Adam Scovell reads from and introduces his debut novel, Mothlight.
Steeped in dusty melancholy and analogue shadows, Mothlight is an uncanny story of grief, memory and the price of obsession.
Phyllis Ewans, a prominent researcher in Lepidoptera and a keen walker, has died of old age. Thomas, a much younger fellow researcher of moths first met Phyllis when he was a child. He became her carer and companion, having rekindled her acquaintance in later life.
Increasingly possessed by thoughts that he somehow actually is Phyllis Ewans, and unable to rid himself of the feeling that she is haunting him, Thomas must discover her secrets through her many possessions and photographs, before he is lost permanently in a labyrinth of memories long past.
“One of the most interesting and original young British writers about landscape, culture and people that I know; consistently adventurous in his explorations of place as a novelist, essayist, critic and film-maker.”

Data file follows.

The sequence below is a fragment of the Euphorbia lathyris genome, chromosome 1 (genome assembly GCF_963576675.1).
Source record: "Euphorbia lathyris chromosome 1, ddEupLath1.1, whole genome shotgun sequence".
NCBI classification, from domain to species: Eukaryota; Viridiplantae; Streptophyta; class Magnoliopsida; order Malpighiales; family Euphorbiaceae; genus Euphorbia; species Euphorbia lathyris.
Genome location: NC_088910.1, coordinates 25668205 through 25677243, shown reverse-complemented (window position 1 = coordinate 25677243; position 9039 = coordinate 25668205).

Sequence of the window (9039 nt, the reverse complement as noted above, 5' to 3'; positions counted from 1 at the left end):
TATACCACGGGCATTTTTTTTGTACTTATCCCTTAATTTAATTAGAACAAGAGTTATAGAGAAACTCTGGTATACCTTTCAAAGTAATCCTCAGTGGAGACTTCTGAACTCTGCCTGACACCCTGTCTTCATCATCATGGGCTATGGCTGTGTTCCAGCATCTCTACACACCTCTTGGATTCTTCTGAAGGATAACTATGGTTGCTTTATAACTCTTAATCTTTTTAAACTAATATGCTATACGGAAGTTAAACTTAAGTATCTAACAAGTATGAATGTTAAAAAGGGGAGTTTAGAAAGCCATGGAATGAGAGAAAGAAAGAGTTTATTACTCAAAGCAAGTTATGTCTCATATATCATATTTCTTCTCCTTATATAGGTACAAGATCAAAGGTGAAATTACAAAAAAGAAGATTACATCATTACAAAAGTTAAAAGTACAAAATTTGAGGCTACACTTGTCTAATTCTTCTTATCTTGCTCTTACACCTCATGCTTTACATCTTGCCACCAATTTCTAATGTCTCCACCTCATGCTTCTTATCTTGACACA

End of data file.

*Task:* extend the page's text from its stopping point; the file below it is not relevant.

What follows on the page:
– Robert Macfarlane, author of Landmarks and The Old Ways
“Adam Scovell is an archaeologist of the imagination, forever unearthing stories like treasure from the soil, raising ghosts, finding links and shining a flickering light into England’s hidden corners.”
– Benjamin Myers, author of The Gallows Pole and Under the Rock
“The English landscape, peculiarly charged domestic spaces, a suggestion of the uncanny and a mind unravelling at the heart of it all. Restrained, precise, perceptive writing. Fine British weird.”
– Adam Nevill, author of The Ritual
“Innovative, moody and melancholy. This intriguing novel’s obsessions will become yours.”
– Paul Tremblay, author of The Cabin at the End of the World
“An eerily compelling book reminiscent of Arthur Machen, in which the self dissolves into the flapping of flimsy wings.”
– Luke Turner, author of Out of the Woods
Adam Scovell is a writer and filmmaker from Merseyside now based in London. His writing has featured in The Times, BFI, Sight & Sound, Little White Lies and The Quietus. He runs the website, Celluloid Wicker Man, and his film work has been screened at a variety of festivals and events. In 2015, he worked with Robert Macfarlane on an adaptation of his Sunday Times best-seller, Holloway, and has worked on films alongside Stanley Donwood, Iain Sinclair and BAFTA-nominated director, Paul Wright. His first book, Folk Horror: Hours Dreadful and Things Strange, was published by Auteur in 2017 and he has recently completed his PhD at Goldsmiths University.